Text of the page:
There's something very special about a hand written letter, but I wonder if it is soon to become something of a museum relic as our technology-savvy children tap merrily away on their iPhones, iPads and laptops, barely able to grasp a pen between their Playstation-infected thumbs?
Letters are fascinating, wonderful things. Volumes of books have been written, based purely on the exchange of letters; be they between lovers, historical figures, famous writers or just between friends. These historical records of bygone times make for fascinating reading and provide a very personal insight into people's lives which I can only assume will be virtually impossible to get through rediscovered blog sites and Facebook pages in decades to come.
An excellent article in last Saturday's Guardian highlighted one mother's concern about the fact that the only interactions she has with her teenages sons are via texts, emails, Facebook pages, iPods and mobile phones. A worry no doubt shared by many parents of teenagers. A worry shared by me - a parent of pre-schoolers.
In these gadget-infested times, I find it really quite sad that my children won't know the joy of a letter falling on the doormat. I've written before about holding back on The Stuff which ever threatens to engulf our lives and although I'm not luddite enough to think I can resist technology completely in my children's lives, I really feel I owe it to them to continue the tradition of letter writing - in and amongst the typed words and abbreviations and LOLs and Gr8s and whatever else is heading my way.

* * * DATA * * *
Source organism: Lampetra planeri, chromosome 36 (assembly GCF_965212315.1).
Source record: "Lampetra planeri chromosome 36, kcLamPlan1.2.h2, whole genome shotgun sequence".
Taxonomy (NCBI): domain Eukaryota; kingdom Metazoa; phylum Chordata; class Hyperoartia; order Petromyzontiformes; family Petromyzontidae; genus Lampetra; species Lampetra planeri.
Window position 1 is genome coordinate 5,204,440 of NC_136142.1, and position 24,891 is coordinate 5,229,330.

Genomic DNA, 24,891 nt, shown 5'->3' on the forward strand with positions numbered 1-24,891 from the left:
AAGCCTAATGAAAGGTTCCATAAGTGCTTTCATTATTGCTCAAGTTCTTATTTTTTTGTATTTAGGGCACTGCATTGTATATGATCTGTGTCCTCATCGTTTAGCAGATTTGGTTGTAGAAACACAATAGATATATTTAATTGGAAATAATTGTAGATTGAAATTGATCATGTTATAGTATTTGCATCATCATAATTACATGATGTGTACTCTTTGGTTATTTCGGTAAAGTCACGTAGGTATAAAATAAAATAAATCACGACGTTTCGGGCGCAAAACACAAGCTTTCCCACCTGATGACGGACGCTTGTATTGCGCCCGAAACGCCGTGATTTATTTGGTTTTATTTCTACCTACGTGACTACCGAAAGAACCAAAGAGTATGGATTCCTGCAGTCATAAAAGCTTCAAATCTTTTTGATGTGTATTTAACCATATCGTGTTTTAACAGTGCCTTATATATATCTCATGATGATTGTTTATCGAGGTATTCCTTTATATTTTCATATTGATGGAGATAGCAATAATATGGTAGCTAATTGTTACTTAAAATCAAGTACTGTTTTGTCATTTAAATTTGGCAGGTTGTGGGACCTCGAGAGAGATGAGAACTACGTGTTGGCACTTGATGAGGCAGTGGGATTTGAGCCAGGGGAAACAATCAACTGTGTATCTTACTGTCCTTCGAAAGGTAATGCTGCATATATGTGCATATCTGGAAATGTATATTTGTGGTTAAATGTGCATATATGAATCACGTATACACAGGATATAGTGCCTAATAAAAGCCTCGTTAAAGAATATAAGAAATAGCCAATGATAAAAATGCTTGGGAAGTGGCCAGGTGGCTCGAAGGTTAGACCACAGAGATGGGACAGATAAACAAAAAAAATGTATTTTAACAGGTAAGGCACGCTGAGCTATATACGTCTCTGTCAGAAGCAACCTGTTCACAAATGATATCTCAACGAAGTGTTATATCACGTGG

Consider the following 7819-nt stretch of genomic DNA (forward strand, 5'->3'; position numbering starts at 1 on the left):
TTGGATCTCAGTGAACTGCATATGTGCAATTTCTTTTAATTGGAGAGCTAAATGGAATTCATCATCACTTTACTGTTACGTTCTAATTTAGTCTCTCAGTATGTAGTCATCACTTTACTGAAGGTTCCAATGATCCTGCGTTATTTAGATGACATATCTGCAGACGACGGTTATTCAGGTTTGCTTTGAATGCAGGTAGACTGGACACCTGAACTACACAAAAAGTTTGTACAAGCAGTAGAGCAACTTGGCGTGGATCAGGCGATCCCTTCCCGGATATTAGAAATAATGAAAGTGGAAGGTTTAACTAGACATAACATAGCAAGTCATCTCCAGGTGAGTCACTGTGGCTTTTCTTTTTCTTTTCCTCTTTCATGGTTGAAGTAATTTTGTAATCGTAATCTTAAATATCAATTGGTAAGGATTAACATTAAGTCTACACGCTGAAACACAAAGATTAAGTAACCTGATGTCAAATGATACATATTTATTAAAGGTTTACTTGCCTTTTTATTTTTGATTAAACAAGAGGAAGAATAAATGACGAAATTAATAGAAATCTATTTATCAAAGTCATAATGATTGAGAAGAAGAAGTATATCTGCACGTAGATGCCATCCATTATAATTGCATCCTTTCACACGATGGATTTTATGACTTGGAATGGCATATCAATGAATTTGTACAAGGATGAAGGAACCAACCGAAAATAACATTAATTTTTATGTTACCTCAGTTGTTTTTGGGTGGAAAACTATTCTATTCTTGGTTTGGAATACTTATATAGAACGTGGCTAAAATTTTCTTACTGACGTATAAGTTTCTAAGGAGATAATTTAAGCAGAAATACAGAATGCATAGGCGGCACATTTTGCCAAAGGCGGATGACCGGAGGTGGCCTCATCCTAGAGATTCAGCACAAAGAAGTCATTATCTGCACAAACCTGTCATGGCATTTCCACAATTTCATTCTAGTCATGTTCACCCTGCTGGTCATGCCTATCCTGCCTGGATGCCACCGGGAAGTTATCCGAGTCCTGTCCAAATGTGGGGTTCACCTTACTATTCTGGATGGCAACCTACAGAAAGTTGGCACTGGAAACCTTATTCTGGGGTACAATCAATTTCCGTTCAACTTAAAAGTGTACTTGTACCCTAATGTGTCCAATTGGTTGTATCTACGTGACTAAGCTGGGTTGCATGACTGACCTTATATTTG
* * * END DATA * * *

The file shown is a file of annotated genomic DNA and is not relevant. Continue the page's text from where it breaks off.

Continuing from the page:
I remember the joy of receiving a handwritten envelope addressed to me from my German pen friend. I remember the foreign, unfamiliar stamps being exciting, let alone the strange looking handwriting of a German girl, the same age as me, and her simple tales of life in a foreign country. As soon as my children can write, I'm going to encourage them to have a pen friend - a 'real' pen friend who they write real letters to with an actual pen!
What do you think? Do your children write letters? Do they receive letters? Or does it actually matter, as long as they are communicating? Answers on a hand written postcard please....!